China shuts website of leading reformist magazine
BEIJING (Reuters) - China shut the website of a leading pro-reform magazine on Friday, apparently because it ran an article calling for political reform and constitutional government, sensitive topics for the ruling Communist Party which brooks no dissent.
"Yanhuang Chunqiu" (China Through the Ages) is an influential Beijing magazine that features essays from reformist retired officials.
In a message posted on its official Sina Weibo microblog, the magazine said that it had been informed on Thursday that the site's registration had been cancelled and that it had not been given a reason.
"The magazine is trying to find out details," it said.
Wu Si, the magazine's chief editor, did not answer calls seeking comment.
Attempts to open the website (www.yhcqw.com) bring up a cartoon picture of a policemen holding up a badge and the message that the site has been closed.
However, the article which seems to have offended the censors, written in the form of a new year's message, is still up on the magazine's microblog.
"In more than 30 years of reform, the abuses caused by political reform lagging economic reform have become daily more visible, and the factors for social instability have gradually accumulated. Promoting reform of the political system is an urgent task," the piece says.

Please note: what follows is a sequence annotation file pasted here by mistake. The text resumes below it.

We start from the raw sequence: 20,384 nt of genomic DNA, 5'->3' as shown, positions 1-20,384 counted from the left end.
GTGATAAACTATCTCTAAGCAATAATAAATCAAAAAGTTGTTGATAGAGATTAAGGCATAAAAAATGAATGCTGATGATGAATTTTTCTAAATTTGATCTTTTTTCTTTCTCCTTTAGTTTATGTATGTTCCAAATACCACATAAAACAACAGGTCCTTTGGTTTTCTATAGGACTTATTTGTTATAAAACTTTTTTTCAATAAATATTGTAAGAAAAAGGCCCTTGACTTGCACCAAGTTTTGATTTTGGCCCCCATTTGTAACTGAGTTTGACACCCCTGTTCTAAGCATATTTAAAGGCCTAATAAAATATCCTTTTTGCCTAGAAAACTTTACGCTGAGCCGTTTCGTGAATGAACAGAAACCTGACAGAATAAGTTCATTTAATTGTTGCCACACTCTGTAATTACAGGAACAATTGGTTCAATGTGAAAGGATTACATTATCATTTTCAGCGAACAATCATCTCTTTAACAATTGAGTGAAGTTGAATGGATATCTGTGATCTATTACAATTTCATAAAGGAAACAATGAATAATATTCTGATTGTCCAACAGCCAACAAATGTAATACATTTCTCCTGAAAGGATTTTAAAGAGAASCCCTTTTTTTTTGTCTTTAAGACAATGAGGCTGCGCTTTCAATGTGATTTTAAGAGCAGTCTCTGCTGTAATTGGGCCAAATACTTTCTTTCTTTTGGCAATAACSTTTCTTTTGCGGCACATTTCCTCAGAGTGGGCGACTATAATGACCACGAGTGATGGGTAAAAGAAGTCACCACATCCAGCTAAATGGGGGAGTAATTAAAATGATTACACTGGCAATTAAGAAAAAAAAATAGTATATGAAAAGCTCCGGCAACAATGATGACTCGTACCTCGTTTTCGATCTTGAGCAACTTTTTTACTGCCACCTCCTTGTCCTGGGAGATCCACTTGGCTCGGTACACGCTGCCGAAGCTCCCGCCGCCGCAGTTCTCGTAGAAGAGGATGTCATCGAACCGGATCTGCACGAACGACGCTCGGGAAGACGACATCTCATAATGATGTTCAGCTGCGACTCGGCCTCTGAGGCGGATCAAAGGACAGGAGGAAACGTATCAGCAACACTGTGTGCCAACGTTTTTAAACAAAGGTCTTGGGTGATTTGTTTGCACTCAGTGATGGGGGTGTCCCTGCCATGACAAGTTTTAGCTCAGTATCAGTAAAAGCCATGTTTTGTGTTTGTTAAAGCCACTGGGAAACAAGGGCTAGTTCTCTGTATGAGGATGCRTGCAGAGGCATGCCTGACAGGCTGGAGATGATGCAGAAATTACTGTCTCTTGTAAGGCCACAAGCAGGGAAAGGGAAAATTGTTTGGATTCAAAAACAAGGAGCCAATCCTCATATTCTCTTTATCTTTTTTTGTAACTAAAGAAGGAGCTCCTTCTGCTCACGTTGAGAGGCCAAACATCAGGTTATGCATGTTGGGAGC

Analysts have been searching for signs that China's new leaders might steer a path of political reform, whether by allowing freer expression on the internet, greater experimentation with grassroots democracy or releasing jailed dissidents.
But the party, which tolerates no challenge to its rule and values stability above all else, has so far shown little sign of wanting to go down this path, despite president-in-waiting and party chief Xi Jinping trying to project a softer and more open image than his predecessor.
Weibo users flocked to offer their support for the magazine and to excoriate Xi.
"People who are putting their hopes in Xi need to wake up," wrote one.
Xi, who became party boss in November, takes over from Hu Jintao as president at the annual meeting of parliament in March, part of a generational leadership change.
Last month, a prominent group of Chinese academics warned in a bold open letter that the country risks "violent revolution" if the government does not respond to public pressure and allow long-stalled political reforms.
(Reporting by Ben Blanchard; Editing by Nick Macfie)
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